Anna Ray: Fibre and Form, installation view, St Albans Museum + Gallery, Weston Gallery. Photo: Rob Harris.
Weston Gallery, St Albans Museum + Gallery
26 November 2021 – 17 April 2022
by ANNA McNAY
I had not been to a museum or gallery for 21 months, so whatever I saw first was bound to have an impact, but boy did Anna Ray’s Fibre and Form, at St Albans Museum + Gallery, pack its punches! I was there off duty, so to speak, to take part in a therapeutic workshop, and, during the lunch break, I wandered downstairs, just out of curiosity, and was met with a wonderland of brightly coloured loops and threads, phallic tentacles, silk chains, tangles, knots and flowers. Talk about therapy! It was as if I had stepped into a parallel universe – one free of all Covid-related cares; through the looking glass; through the back of the wardrobe; or through the curtain – take your pick.
Anna Ray. Offcut-ends, 2019. Aquafil yarn developed by Forbo Flooring, oak, stainless steel, dimensions variable. Commissioned by the National Festival of Making and Super Slow Way. Photo: Rob Harris.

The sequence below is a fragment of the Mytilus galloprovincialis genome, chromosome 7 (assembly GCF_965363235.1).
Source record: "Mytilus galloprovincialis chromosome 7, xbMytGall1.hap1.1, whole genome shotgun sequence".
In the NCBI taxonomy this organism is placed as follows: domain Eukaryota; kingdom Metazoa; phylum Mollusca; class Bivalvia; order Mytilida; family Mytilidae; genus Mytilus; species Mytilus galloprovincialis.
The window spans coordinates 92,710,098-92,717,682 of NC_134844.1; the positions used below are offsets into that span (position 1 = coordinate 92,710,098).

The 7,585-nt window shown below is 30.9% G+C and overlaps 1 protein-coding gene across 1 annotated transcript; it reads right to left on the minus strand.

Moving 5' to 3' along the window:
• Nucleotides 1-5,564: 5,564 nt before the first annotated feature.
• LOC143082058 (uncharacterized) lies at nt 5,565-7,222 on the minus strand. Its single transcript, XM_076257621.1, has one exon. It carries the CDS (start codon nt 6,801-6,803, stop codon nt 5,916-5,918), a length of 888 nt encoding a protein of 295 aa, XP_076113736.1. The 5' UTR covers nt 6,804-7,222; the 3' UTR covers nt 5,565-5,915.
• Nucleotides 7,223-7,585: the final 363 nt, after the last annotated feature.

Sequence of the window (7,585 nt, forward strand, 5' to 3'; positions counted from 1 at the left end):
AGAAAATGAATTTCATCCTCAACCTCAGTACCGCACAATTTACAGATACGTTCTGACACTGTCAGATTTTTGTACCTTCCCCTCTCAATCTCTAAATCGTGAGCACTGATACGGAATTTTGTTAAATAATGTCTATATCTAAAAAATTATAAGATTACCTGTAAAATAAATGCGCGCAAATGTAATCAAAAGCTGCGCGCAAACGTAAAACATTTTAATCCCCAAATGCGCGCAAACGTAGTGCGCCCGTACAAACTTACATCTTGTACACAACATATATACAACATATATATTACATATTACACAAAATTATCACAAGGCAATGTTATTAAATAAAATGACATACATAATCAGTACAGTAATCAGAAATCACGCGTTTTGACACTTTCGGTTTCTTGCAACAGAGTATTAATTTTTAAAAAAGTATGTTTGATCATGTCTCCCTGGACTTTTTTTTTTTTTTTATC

I suggest “curtain”, because the first piece to really capture my attention was Offcut-ends (2019), a hanging array of multicoloured strands of Aquafil yarn, weighted down with oak and stainless-steel washers, creating a curtain against the white gallery wall (think in terms of one of those light, summery, beaded ones, not one of a heavy, wintery, velveteen pair, to be drawn closed to keep out the dark and chilly nights). The work was developed during a three-month residency at Forbo Flooring Systems in Lancashire, and Ray took inspiration from the colours and yarns used in the manufacturer’s carpet-top cloth, using its heat-sealing process to “tuft” continuously from one colour to the next. The choice to display this – and, indeed, all her works – against the wall is deliberate. Ray explains: “As a dress needs a body to take its shape, so my work needs the surface of the wall to cling to.”
Anna Ray. Bad Blood, 2001. Hand stitched patchwork, polyester, stainless steel bells, dimensions variable. Photo: Rob Harris.